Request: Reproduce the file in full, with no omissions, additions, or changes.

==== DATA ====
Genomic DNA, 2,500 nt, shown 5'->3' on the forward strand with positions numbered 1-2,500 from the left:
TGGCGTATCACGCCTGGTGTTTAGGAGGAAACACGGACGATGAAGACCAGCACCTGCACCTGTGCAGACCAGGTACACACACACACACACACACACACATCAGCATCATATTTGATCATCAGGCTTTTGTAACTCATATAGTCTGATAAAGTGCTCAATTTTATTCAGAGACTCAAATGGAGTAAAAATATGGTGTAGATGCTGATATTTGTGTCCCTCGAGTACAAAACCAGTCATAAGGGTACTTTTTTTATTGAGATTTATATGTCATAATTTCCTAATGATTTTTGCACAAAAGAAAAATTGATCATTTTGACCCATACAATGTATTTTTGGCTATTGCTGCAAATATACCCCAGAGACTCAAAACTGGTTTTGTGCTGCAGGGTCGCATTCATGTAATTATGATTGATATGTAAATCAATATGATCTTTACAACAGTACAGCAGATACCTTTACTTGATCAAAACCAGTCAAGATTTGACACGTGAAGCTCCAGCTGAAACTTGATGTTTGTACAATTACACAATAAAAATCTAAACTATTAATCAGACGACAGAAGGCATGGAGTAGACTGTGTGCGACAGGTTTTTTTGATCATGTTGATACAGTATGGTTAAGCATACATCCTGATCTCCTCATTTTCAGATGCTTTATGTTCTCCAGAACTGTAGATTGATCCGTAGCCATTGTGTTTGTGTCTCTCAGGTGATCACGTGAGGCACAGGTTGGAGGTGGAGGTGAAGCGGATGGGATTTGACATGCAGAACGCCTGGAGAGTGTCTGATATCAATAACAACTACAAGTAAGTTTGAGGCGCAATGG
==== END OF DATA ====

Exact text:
Genomic DNA, 2,500 nt, shown 5'->3' on the forward strand with positions numbered 1-2,500 from the left:
TGGCGTATCACGCCTGGTGTTTAGGAGGAAACACGGACGATGAAGACCAGCACCTGCACCTGTGCAGACCAGGTACACACACACACACACACACACACATCAGCATCATATTTGATCATCAGGCTTTTGTAACTCATATAGTCTGATAAAGTGCTCAATTTTATTCAGAGACTCAAATGGAGTAAAAATATGGTGTAGATGCTGATATTTGTGTCCCTCGAGTACAAAACCAGTCATAAGGGTACTTTTTTTATTGAGATTTATATGTCATAATTTCCTAATGATTTTTGCACAAAAGAAAAATTGATCATTTTGACCCATACAATGTATTTTTGGCTATTGCTGCAAATATACCCCAGAGACTCAAAACTGGTTTTGTGCTGCAGGGTCGCATTCATGTAATTATGATTGATATGTAAATCAATATGATCTTTACAACAGTACAGCAGATACCTTTACTTGATCAAAACCAGTCAAGATTTGACACGTGAAGCTCCAGCTGAAACTTGATGTTTGTACAATTACACAATAAAAATCTAAACTATTAATCAGACGACAGAAGGCATGGAGTAGACTGTGTGCGACAGGTTTTTTTGATCATGTTGATACAGTATGGTTAAGCATACATCCTGATCTCCTCATTTTCAGATGCTTTATGTTCTCCAGAACTGTAGATTGATCCGTAGCCATTGTGTTTGTGTCTCTCAGGTGATCACGTGAGGCACAGGTTGGAGGTGGAGGTGAAGCGGATGGGATTTGACATGCAGAACGCCTGGAGAGTGTCTGATATCAATAACAACTACAAGTAAGTTTGAGGCGCAATGG